Construction projects rarely go to plan. In fact, budgets and schedules overrunning on major construction projects is the rule rather than the exception. Studies indicate that nine out of ten major projects either exceed their expected budget or run behind schedule. But what do you do to get a project back on track?
There may be many reasons for overruns and delays – and they may have arisen very early on in the project process.
A common scenario, which we have seen many times, is a situation in which the design consultant has to submit project documentation to the components supplier who has been contracted to manufacture structural elements for the building. As a result of time pressure, however, the design consultant has not drawn all the holes required in the structural elements on the 3D model that the consultant submitted to the components supplier. This is only discovered after the structural elements have been installed in the building, which is why holes subsequently have to be drilled in the already installed elements. As a result, the project becomes more expensive and is delayed due to this ‘minor’ defect in the design.
A discussion subsequently arising about who should pay for an increase in price as well as any delays is not unusual. Trying to sort out who needs to pay for the loss suffered by the developer can sometimes be a difficult and unpleasant task. This is why the developer or the developer’s consultants may not complain (in the correct way or in time) to the design consultant or contractor about this kind of failure in accordance with the contract and the set of rules that govern the contract. In other words, the dispute is ‘set aside’ for later in a so-called ‘ostrich strategy’.
But the fact that the dispute is downplayed or saved for later has consequences. The most obvious issue is that the developer risks losing or having his claim reduced. What is worse is that the developer’s inaction may mean that an arbitration court/ordinary court attaches significance to this lack of reaction. In certain cases, this lack of management has meant that the arbitration court has rejected any kind of daily penalty or compensation that the developer has claimed. Case law and arbitration practice are full of rulings in which the arbitration court has attached decisive importance to the conduct of the parties.
Control circumstances before they control your project
One of the options open to the developer is deciding on price increases and delays and giving notice of defects under the contract, e.g. as described in AB 18 and FIDIC. This will also plainly specify the way in which the parties view the delay or increase in costs. Both AB 18 and FIDIC contain very clear rules on the obligation to give notice of defects under the contract. Find out more about claims in FIDIC.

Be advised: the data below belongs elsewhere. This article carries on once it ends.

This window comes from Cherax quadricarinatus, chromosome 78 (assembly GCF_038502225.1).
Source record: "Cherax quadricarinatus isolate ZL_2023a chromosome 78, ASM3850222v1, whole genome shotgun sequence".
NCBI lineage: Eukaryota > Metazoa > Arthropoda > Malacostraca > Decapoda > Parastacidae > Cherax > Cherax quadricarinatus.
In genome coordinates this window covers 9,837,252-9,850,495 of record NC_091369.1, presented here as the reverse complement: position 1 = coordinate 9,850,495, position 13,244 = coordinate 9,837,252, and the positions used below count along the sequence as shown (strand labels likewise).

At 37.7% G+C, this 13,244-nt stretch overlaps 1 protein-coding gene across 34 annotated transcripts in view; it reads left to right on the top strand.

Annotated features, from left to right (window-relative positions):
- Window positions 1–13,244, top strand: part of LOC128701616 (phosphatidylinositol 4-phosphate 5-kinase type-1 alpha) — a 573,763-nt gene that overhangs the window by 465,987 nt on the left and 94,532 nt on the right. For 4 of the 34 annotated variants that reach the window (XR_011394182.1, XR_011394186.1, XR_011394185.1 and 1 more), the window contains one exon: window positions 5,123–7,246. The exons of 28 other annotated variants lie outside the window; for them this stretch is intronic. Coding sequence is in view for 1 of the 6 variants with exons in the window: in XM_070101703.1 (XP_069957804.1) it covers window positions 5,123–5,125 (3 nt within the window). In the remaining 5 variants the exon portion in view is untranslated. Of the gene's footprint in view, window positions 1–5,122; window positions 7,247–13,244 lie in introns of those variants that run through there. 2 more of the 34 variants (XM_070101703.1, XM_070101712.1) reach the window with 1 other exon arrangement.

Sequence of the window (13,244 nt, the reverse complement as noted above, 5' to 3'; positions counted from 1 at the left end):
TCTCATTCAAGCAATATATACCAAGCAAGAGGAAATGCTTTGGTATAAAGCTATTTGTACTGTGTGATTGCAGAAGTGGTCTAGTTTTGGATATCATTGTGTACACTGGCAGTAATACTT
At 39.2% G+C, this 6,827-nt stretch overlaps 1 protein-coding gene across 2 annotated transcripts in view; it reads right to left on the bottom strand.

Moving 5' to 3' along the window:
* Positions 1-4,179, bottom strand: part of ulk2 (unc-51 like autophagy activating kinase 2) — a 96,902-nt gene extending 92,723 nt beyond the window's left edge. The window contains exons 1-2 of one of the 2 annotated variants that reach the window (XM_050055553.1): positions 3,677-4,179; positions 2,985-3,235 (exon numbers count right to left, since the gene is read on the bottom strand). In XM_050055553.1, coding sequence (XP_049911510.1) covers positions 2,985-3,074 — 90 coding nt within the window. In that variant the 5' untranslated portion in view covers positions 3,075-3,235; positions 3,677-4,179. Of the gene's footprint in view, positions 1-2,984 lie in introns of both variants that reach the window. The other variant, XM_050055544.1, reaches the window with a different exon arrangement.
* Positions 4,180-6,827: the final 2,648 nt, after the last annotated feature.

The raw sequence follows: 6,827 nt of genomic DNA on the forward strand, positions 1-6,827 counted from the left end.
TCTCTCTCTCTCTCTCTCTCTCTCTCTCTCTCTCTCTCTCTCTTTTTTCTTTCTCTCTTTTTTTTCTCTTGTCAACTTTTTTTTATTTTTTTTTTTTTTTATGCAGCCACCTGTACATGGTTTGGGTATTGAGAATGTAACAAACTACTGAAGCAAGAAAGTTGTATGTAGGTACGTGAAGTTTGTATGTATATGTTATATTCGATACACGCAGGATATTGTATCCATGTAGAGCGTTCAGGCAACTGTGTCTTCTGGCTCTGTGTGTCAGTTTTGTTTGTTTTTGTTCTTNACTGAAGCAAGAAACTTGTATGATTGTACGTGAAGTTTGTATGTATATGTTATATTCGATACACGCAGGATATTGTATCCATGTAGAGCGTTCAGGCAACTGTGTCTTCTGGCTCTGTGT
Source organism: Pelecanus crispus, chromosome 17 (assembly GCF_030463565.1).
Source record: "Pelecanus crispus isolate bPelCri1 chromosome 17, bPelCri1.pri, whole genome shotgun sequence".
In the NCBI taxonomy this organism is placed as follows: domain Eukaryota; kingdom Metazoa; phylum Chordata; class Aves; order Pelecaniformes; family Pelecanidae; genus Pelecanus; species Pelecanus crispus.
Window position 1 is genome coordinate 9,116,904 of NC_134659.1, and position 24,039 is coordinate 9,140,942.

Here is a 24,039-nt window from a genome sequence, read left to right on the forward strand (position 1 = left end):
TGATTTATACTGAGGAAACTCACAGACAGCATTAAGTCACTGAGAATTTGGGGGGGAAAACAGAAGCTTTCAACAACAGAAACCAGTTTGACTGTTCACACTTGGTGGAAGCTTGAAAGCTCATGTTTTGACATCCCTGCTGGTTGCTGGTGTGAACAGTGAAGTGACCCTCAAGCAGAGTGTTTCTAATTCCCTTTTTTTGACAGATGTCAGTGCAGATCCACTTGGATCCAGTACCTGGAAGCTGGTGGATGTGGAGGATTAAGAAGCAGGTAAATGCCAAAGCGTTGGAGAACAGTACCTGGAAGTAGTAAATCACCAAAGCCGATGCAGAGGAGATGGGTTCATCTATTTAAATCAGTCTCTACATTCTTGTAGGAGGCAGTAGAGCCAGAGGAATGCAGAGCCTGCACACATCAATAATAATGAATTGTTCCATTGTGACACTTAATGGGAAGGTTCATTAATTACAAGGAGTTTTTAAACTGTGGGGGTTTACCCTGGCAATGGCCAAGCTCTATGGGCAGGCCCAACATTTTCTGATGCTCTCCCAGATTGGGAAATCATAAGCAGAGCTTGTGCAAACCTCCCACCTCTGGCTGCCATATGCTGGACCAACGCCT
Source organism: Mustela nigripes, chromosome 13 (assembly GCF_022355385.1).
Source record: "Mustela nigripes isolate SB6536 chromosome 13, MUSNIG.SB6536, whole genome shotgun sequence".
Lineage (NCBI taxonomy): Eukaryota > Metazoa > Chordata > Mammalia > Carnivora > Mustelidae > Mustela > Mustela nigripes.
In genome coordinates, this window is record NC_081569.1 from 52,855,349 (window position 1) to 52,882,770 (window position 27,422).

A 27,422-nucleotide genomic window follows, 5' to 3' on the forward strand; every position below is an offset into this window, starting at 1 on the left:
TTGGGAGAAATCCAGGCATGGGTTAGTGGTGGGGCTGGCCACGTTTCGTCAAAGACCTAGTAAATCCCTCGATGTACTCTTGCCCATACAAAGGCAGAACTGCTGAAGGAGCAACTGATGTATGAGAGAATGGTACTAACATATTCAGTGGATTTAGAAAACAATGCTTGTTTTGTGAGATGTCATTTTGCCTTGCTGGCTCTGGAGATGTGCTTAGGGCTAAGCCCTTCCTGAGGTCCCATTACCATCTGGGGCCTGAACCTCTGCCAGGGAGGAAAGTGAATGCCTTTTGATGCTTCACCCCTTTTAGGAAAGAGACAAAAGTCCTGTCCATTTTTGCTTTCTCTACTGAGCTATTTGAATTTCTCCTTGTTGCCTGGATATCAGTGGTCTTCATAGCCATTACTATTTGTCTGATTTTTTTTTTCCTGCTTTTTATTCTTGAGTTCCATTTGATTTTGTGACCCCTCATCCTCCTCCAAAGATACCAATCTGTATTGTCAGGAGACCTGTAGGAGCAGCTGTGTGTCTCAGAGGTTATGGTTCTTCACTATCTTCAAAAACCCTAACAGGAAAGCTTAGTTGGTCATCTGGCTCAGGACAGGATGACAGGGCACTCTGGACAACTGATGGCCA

Agreeing on the handling of delays and cost overruns – professional disagreement
One of the other advantages of identifying claims early is that the parties are able to agree on how to resolve cost increases and delays. For example, an acceleration can be agreed where the outcome of a possible case determines payment for the acceleration. In this way, a compensation claim may be reduced. As a result of claims being addressed earlier, there may also be an opportunity to agree on optimisation of the project and therefore a reduction of costs.
Solution even when no agreement can be reached – quick resolutions
If the parties cannot reach agreement, a solution may still be found with the help of a third party. A solution may be found by openly using various available alternative conflict management tools, such as mediation and dispute settlement. In some standard contracts (e.g. AB 18, ABR 18 and ABT 18) a built-in option exists to have disputes resolved quickly.
What do you do if your project has become completely derailed?
Sometimes the challenges are so great that separate issues can no longer be resolved. It may be that the design, planning or collaboration involves fundamental problems. In serious cases like this, having a basic understanding of why the project has been derailed is crucial. A thorough analysis is required. After that, it may be necessary to look at how the project can be completed and, if necessary, start afresh on the issues that continue to obstruct the project.
Prevention is always better than cure – but how?
There is no doubt that some projects are set up on a flawed basis with an excessive confidence that the project will go according to plan. If you realise that your project involves a risk of being delayed and running over budget, it may be an idea for you to talk to us about how your next project can benefit from our experience in Integrated Construction, where work is structured from the start to meet budget, time and quality requirements.